Christianity ‘turned to archaeology to promote bible’ says expert
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Researchers have spent years siphoning through archives and literature to find out more about the world and its history. Those lucky enough conduct fieldwork in far-flung, ancient spaces in North Africa, South America and the Middle East. Anthropologist Dr Jesse Casana was even luckier.
He was given access to a catalogue of photographs taken by the CORONA Spy satellite.
The program saw a series of US strategic reconnaissance satellites fly over various places of interest between 1960 and 1972, overseen by the CIA.
Among the places documented was the Middle East, with Dr Casana having spent years studying the invaluable images only to find some of the world’s oldest settlements.
When they were taken, the countryside in the region was far less industrialised.
The ancient details remain visible when compared with photos of the landscape today, and were explored during the Smithsonian Channel’s documentary, ‘The Life of Earth: The Age of Humans’.
Speaking during the programme, Dr Casana explained: “We were able to document something like 10,000 previously unknown archaeological sites that through the history of 150 years of archaeologists working in the Middle East, no one had ever documented.”
In 2007, the spy images heralded a breakthrough, revealing details that are still causing experts to reclassify one settlement as the world’s first city.
Researchers believe it is at least 4,000 years older than the Pyramids of Egypt.
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The city, known today as Tell Brak, remains shrouded in mystery.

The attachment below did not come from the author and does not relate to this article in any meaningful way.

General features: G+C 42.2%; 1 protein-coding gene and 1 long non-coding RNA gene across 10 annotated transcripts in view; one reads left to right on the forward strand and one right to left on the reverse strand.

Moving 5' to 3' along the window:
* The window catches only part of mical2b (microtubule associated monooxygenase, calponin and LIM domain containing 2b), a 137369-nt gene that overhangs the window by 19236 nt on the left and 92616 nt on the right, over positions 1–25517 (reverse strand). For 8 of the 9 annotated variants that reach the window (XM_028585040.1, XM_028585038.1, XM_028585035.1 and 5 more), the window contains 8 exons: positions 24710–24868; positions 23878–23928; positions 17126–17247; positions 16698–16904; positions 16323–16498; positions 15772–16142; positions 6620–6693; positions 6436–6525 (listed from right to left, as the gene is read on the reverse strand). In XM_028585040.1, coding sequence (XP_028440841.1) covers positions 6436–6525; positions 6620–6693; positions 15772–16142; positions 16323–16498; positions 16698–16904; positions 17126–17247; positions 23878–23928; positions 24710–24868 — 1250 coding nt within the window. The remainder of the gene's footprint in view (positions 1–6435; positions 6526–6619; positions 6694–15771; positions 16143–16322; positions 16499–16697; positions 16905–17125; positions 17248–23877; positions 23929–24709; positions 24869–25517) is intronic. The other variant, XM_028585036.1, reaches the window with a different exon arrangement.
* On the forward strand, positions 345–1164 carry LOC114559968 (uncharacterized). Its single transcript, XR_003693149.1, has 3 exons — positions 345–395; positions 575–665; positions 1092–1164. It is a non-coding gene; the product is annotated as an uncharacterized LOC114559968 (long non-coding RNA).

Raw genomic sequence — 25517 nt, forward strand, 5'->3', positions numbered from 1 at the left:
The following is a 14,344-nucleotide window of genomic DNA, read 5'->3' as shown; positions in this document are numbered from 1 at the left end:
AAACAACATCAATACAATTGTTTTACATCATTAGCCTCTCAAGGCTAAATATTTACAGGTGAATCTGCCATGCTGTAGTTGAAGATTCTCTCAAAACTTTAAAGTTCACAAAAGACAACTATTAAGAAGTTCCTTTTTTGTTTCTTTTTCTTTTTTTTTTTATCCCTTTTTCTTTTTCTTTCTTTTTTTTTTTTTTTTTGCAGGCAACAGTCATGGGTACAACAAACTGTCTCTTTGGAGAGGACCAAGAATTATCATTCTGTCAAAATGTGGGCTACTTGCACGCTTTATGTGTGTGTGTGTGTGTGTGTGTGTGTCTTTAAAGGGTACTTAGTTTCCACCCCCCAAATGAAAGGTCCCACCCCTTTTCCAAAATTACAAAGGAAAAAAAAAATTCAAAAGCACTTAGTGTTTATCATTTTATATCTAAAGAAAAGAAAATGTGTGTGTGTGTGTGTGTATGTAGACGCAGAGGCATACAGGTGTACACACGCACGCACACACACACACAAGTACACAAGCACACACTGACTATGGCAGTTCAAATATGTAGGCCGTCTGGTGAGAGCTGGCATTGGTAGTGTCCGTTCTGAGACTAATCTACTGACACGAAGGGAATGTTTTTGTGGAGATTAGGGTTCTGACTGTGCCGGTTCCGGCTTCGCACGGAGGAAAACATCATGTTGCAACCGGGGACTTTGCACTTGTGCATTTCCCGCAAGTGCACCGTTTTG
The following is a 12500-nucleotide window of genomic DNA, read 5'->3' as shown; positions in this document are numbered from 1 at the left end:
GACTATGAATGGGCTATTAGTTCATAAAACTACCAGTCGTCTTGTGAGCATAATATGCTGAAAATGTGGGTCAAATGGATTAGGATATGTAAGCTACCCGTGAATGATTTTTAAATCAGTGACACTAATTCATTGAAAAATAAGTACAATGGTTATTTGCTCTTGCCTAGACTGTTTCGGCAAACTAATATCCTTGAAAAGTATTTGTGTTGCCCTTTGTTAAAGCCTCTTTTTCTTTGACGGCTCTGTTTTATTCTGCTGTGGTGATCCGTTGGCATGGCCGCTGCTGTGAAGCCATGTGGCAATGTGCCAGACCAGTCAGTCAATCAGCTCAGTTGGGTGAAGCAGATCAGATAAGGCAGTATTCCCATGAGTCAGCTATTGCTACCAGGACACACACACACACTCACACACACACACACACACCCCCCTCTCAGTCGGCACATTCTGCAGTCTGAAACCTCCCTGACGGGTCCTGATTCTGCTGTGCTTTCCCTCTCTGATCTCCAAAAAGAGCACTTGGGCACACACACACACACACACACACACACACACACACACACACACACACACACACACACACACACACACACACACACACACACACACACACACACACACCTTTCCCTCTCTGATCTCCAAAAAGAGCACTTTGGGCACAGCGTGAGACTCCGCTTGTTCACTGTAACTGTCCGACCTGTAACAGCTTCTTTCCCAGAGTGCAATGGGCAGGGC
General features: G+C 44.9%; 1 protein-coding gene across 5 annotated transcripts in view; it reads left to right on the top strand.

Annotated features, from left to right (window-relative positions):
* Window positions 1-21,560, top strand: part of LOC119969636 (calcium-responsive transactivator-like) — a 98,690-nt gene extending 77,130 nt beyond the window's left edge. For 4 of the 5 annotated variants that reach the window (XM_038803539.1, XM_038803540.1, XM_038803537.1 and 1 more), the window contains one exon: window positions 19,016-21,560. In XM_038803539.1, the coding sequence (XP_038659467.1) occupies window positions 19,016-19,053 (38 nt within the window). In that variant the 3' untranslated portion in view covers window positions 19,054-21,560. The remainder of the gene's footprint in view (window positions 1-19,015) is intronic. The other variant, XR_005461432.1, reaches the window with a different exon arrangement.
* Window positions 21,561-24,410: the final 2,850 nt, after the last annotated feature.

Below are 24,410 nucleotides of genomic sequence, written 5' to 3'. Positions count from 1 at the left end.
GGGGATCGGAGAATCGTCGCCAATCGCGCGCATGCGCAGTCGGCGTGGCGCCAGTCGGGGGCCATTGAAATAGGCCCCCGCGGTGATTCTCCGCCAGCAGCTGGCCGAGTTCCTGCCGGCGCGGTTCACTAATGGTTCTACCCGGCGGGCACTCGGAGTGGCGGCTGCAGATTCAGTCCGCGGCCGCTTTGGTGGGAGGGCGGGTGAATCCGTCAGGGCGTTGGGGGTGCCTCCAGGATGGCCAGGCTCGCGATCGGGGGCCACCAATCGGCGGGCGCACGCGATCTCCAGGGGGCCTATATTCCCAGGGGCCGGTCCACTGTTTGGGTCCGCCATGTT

While researchers do not know what it was called during the time it was inhabited, evidence suggests people once referred to the city as Nagar.
The remnants of it are located on the Khabur plain in northeastern Syria, near the Turkish and Iraqi borders.
Considered one of the largest ancient sites in what is known as northern Mesopotamia, people had already settled there more than 8,000 years ago.
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It is no surprise: Tell Brak is located in a strategically favourable position, sat on a major route from the Tigris Valley northwards to the mines of Anatolia and westwards to the Euphrates and the Mediterranean.
As a result, the city was likely regarded and acknowledged as an important commercial centre — this was backed up by the evidence of numerous workshops found at the site.
Excavations also revealed evidence of mass production of bowls and other items made of obsidian and white marble, with stamp seals and sling bullets also excavated from the ancient city layers.
Tell Brak’s population were extremely skilled and involved in a number of activities like basalt grinding, flint-working, and weapon making.
Excavations also suggest that the urban-based society was based on rain-fed agriculture
And while mysteries continue to surround the site, contemporary cuneiform tablets — a system of writing used in the ancient Middle East — excavated from Ebla suggest that during the third millennium Nagar was one of the dominant cities in this part of northern Mesopotamia
Scholars have since argued that the city was also a major point of contact at the convergence point between the cities of the Levant in the West and those of Mesopotamia.
It is believed that while the city grew to levels of significant importance in the fourth millennium BC, at the beginning of the third millennium BC, it began to shrink.
This coincides with the end of the so-called Uruk period.
However, around 2,600 BC — when it became known as Nagar — it began to expand again.
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